The debate over “climate change” is odd, in that the climate changes constantly, and always has. Like most natural processes, maybe all, the climate never stands still. The Earth is always getting either warmer or cooler. At various times in the past it has unquestionably been warmer than it is today, and also colder–as when the place where I am typing was buried beneath ice a half-mile thick. That being the case, the fact that global temperatures have risen a bit during the last couple of decades is hardly a shock.
In the 1970s, when temperatures had been dropping for a while, there was a “global cooling” crisis in which many scientists predicted that humanity was doomed by catastrophic cooling. As soon as temperatures rebounded, what happened? Naturally, we had a “global warming” crisis. The two crises were polar opposites, except in the measures that were recommended to fend them off: government control over the economy.
In order to persuade anyone to take the most recent crisis seriously, the alarmists had to argue that there was something different, something unprecedented, about the slight warming that we have recently experienced. Hence the famous “hockey stick” graphs that alarmists have created, purporting to show that the rate of temperature increase in the last couple of decades is unique, and that present temperatures are warmer than those of the Medieval Warm Period and other historically warm eras. This required them to write revisionist history, using computer models to override physical evidence of past warm eras.
Kenneth Haapala of the Science and Environmental Policy Project explains:
As the questionable actions of the Climate Research Unit (CRU) at the University of East Anglia are being revealed, we are witnessing how the life work of Hubert H. Lamb was tarnished by the very organizations he helped create. A pioneer in the scientific study of climate change, H.H. Lamb was the founder and first director of the CRU.
After he retired, Lamb wrote the classic, Climate, History and the Modern World, (Routledge, 1982 & 1995). Lamb synthesized the physical evidence demonstrating that since the last ice age ended, the earth has been both warmer and cooler than today. For over 3,000 years, 5,000 to 8,000 years ago, it was 2-3 degrees C warmer than today. The evidence for the Northern Hemisphere is extensive. Throughout North America and Eurasia trees grew 200 to 400 km closer to the North Pole than they grow today and in the mountains grew at higher elevations than they do today. The Sahara Desert was wetter. For example, cave paintings in the middle of the Sahara show natives hunting hippopotami in canoes or boats.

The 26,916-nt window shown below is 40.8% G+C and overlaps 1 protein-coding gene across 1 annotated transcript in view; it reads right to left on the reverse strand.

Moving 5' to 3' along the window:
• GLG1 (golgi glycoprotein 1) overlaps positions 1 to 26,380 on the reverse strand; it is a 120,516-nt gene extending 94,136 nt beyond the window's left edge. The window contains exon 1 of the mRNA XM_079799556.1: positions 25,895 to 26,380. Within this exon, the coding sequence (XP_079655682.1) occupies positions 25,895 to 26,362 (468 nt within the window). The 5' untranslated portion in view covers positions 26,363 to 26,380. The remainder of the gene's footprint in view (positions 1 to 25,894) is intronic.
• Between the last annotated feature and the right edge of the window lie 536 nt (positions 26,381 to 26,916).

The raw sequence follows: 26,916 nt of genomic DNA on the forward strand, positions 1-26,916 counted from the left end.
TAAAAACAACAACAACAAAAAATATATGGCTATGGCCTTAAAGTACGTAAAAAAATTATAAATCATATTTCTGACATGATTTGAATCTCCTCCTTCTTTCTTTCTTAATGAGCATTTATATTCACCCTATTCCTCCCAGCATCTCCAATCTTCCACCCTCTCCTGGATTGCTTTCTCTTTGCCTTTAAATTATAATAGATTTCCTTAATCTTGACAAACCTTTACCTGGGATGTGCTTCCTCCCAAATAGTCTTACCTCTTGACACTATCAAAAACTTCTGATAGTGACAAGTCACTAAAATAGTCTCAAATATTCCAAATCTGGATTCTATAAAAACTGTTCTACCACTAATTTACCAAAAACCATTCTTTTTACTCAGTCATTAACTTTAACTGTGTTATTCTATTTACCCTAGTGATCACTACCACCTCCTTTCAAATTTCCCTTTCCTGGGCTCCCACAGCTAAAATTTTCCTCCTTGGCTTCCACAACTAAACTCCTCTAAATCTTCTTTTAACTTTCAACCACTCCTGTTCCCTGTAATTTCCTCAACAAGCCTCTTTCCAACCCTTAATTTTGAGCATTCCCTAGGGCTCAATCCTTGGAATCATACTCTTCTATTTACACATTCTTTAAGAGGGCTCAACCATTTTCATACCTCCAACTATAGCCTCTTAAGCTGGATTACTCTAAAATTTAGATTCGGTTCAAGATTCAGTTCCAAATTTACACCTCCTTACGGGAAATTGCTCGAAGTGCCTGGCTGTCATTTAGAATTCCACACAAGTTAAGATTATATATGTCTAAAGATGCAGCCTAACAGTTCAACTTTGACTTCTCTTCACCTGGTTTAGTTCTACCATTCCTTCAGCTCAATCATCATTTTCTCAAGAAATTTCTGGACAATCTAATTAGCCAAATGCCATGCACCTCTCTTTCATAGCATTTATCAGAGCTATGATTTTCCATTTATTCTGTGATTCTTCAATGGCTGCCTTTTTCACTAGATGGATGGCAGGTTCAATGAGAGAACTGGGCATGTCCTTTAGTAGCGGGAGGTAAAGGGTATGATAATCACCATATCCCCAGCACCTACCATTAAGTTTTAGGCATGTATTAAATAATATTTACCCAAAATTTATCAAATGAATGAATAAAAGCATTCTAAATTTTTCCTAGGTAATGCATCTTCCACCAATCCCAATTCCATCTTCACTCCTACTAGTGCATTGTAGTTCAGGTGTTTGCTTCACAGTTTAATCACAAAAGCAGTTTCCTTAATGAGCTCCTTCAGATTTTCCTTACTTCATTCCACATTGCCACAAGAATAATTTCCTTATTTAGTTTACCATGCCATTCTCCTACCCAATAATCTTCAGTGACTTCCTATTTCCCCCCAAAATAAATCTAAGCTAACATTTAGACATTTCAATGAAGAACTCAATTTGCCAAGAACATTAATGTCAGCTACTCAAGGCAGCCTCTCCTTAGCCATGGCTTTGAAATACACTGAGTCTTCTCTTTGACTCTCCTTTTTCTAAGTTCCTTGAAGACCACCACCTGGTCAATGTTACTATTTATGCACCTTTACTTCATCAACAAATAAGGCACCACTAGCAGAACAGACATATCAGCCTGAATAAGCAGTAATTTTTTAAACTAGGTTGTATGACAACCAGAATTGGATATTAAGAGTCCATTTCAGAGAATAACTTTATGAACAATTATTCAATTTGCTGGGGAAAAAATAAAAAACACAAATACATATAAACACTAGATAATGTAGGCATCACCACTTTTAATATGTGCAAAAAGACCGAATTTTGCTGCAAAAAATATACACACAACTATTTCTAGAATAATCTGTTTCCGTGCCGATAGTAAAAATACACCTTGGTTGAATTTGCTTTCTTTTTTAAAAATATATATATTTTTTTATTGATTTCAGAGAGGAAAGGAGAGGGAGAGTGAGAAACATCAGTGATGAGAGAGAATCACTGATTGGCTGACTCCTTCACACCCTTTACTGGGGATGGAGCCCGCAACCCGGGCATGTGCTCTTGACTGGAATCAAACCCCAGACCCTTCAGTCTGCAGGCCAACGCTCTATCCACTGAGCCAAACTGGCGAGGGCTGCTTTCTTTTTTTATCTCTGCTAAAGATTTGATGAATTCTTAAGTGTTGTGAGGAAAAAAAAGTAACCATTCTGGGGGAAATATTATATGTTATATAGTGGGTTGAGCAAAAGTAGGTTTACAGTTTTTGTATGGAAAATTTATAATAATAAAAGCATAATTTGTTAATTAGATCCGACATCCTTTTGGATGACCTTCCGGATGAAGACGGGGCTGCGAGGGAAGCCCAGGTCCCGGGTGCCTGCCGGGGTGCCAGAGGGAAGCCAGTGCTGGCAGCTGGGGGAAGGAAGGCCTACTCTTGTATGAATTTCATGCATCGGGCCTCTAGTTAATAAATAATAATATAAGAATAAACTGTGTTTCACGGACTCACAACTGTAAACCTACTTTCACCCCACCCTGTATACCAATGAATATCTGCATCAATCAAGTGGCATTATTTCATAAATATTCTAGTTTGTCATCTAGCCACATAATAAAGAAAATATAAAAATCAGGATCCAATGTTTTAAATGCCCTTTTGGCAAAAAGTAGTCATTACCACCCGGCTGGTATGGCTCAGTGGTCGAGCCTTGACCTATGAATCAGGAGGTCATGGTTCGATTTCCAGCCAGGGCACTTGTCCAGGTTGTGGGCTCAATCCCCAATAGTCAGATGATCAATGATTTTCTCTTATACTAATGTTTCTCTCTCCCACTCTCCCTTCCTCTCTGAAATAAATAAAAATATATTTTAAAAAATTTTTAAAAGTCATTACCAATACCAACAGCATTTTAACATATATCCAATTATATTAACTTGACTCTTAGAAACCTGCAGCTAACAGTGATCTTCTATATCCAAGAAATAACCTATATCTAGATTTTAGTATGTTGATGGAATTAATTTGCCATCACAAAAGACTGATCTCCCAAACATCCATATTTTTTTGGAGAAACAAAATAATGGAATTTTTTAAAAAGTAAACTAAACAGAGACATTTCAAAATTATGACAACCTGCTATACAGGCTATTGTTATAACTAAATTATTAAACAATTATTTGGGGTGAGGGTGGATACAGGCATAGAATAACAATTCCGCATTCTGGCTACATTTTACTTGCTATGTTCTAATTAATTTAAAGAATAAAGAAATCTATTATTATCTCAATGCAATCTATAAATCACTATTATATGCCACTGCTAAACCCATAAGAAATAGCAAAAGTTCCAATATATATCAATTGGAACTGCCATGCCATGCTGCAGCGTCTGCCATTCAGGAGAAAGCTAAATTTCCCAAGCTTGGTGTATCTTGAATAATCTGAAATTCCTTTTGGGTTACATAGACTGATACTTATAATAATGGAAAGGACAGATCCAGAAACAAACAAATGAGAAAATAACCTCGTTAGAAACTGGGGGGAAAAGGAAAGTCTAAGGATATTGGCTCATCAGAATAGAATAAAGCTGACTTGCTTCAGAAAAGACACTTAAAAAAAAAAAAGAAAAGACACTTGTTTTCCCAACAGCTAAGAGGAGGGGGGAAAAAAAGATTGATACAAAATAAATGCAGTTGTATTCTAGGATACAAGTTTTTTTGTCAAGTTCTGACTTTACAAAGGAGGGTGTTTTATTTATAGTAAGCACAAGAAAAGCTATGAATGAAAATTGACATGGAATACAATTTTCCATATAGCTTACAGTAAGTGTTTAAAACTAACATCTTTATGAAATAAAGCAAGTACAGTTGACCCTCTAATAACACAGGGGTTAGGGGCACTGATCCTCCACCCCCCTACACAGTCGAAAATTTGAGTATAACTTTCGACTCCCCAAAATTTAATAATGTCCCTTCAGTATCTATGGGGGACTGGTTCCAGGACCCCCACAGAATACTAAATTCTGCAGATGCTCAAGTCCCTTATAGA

Because the land mass of the Southern Hemisphere is far less than the land mass of the Northern Hemisphere there is less physical evidence in the Southern Hemisphere. However, in the mountains of the Southern Hemisphere trees grew at higher elevations than today and Australia was wetter.
Lamb contended that temperature and climate changes were not uniform and differed both spatially and temporally; but, they existed world-wide and that temperature changes were more pronounced in the mid and upper latitudes than in the tropics. Based on his analysis, Lamb stated that warm periods were beneficial for humanity, and cold periods were harmful. He advocated that governments should fund studies on climate change so humanity will be better prepared for the next cold period that was sure to come. In the 1995 edition, he expressed concern that the study of climate change (global warming) had taken a wrong turn.
Lamb’s research has been largely dismissed by the human caused global warming community. For example in discussing Lamb’s work, Chapter 6, “Palaeoclimate” of the 2007 The Fourth IPCC Assessment Report (AR4) states:
These local warm periods were very likely not globally synchronous and occurred at times when there is evidence that some areas of the tropical oceans were cooler than today (Figure 6.9) (Lorenz et al., 2006). When forced by 6 ka orbital parameters, state-of-the-art coupled climate models and EMICs capture reconstructed regional temperature and precipitation synchronous and occurred at times when there is evidence that some areas of the tropical oceans were cooler than today (Figure 6.9) p. 460.
The IPCC offers a graph showing a cooling of the tropical North Indian Ocean and the tropical Pacific Ocean as claimed proof that the extended warm period demonstrated by Lamb was regional, not global. Of course, there is little physical evidence of warming or cooling of these oceans to verify or contradict the computer simulations. Thus according to the IPCC, compelling physical evidence of extensive warming in one part of the globe is counterbalanced by computer simulations of cooling in another part of the globe for which physical evidence is lacking. The life work of Lamb in compiling physical evidence has been trumped by computer simulations with little or no supporting physical evidence.
And yet we know that those computer models are wrong, because they can’t account for the past, they can’t explain the geographic and atmospheric distribution of temperatures, and the current flat-to-cooling trend lies outside of the range of temperatures that they predict.